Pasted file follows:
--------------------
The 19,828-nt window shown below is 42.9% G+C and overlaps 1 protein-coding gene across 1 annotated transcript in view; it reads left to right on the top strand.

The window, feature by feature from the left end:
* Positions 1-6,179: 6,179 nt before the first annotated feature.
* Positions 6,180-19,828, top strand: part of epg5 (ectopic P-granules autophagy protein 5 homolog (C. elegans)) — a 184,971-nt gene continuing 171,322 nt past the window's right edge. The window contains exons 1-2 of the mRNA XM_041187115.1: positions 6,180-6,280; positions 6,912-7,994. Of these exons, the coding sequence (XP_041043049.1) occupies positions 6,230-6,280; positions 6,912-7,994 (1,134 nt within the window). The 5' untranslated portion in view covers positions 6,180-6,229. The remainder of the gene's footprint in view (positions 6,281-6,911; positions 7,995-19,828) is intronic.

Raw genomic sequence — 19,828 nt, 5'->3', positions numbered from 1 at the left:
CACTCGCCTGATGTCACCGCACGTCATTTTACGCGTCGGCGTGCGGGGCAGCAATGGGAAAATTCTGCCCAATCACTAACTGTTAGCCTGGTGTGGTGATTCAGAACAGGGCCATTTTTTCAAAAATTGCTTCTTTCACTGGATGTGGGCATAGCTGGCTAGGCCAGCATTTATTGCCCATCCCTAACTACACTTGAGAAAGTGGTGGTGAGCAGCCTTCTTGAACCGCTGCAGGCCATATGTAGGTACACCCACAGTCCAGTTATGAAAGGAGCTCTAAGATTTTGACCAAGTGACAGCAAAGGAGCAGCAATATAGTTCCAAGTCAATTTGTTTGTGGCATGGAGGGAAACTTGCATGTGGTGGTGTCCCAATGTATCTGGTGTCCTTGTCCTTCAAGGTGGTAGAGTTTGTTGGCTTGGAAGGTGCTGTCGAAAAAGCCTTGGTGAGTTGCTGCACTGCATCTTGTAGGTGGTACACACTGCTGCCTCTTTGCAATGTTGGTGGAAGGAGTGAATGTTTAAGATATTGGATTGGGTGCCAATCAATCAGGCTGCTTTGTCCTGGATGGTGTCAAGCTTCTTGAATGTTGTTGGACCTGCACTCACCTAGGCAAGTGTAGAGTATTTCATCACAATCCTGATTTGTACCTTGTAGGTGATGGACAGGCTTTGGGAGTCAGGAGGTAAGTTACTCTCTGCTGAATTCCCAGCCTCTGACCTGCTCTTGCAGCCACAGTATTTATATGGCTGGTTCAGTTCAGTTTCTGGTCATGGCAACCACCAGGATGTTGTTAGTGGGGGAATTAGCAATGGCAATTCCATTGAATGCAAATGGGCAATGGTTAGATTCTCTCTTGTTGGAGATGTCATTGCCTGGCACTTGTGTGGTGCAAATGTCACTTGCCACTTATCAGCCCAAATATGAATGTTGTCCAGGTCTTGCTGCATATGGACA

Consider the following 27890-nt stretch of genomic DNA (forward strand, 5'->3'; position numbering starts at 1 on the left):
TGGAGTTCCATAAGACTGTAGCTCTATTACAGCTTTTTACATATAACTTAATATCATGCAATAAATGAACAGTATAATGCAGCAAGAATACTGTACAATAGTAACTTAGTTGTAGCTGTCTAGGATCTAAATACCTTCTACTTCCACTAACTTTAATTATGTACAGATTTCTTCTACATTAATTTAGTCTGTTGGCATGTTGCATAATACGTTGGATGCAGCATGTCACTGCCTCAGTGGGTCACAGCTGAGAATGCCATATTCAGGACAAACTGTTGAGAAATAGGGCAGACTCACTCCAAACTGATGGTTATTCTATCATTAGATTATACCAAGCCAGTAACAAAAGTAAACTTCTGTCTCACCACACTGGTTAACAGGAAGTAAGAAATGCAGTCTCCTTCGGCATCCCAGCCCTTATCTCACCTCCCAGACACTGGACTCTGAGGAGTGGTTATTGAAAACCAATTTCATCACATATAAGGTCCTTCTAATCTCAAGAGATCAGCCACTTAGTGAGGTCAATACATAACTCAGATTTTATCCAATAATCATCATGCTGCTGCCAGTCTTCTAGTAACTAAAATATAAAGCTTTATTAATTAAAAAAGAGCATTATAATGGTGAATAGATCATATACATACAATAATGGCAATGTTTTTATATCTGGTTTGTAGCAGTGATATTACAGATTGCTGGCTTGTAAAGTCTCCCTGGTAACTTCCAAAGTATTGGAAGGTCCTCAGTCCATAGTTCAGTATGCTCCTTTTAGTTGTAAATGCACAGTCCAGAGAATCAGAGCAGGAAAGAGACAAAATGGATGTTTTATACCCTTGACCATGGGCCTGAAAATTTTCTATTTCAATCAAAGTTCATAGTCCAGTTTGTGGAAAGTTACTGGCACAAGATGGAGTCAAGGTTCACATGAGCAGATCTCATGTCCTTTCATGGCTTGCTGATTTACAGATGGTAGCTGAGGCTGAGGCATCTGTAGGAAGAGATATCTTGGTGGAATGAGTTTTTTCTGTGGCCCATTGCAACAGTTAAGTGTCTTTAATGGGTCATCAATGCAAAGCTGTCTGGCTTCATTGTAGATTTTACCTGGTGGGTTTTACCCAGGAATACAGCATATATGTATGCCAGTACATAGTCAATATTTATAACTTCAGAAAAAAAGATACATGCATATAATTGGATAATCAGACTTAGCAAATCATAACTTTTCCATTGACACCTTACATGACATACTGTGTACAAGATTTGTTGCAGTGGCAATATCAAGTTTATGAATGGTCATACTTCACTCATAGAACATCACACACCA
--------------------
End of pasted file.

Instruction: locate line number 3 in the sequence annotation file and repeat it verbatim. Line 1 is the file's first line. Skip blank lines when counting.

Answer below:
* Positions 1-6,179: 6,179 nt before the first annotated feature.